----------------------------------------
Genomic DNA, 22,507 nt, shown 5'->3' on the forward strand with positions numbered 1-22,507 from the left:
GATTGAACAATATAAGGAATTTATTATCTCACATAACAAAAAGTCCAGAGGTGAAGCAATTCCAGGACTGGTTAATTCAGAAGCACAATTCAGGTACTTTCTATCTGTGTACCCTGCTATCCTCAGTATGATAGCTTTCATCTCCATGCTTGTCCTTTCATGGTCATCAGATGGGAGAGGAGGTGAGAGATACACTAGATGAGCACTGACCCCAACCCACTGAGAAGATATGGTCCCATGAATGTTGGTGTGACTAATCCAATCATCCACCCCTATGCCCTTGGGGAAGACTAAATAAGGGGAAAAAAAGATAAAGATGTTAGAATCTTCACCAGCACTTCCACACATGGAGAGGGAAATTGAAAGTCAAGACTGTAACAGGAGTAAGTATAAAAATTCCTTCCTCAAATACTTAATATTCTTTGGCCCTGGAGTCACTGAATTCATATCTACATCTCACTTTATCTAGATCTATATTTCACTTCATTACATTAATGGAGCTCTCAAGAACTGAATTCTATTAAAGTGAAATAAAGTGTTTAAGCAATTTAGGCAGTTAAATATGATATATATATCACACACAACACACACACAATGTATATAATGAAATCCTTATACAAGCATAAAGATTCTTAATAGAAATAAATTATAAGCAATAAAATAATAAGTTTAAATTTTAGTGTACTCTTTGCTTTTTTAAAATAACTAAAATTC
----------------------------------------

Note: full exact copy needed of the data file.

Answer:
Genomic DNA, 22,507 nt, shown 5'->3' on the forward strand with positions numbered 1-22,507 from the left:
GATTGAACAATATAAGGAATTTATTATCTCACATAACAAAAAGTCCAGAGGTGAAGCAATTCCAGGACTGGTTAATTCAGAAGCACAATTCAGGTACTTTCTATCTGTGTACCCTGCTATCCTCAGTATGATAGCTTTCATCTCCATGCTTGTCCTTTCATGGTCATCAGATGGGAGAGGAGGTGAGAGATACACTAGATGAGCACTGACCCCAACCCACTGAGAAGATATGGTCCCATGAATGTTGGTGTGACTAATCCAATCATCCACCCCTATGCCCTTGGGGAAGACTAAATAAGGGGAAAAAAAGATAAAGATGTTAGAATCTTCACCAGCACTTCCACACATGGAGAGGGAAATTGAAAGTCAAGACTGTAACAGGAGTAAGTATAAAAATTCCTTCCTCAAATACTTAATATTCTTTGGCCCTGGAGTCACTGAATTCATATCTACATCTCACTTTATCTAGATCTATATTTCACTTCATTACATTAATGGAGCTCTCAAGAACTGAATTCTATTAAAGTGAAATAAAGTGTTTAAGCAATTTAGGCAGTTAAATATGATATATATATCACACACAACACACACACAATGTATATAATGAAATCCTTATACAAGCATAAAGATTCTTAATAGAAATAAATTATAAGCAATAAAATAATAAGTTTAAATTTTAGTGTACTCTTTGCTTTTTTAAAATAACTAAAATTC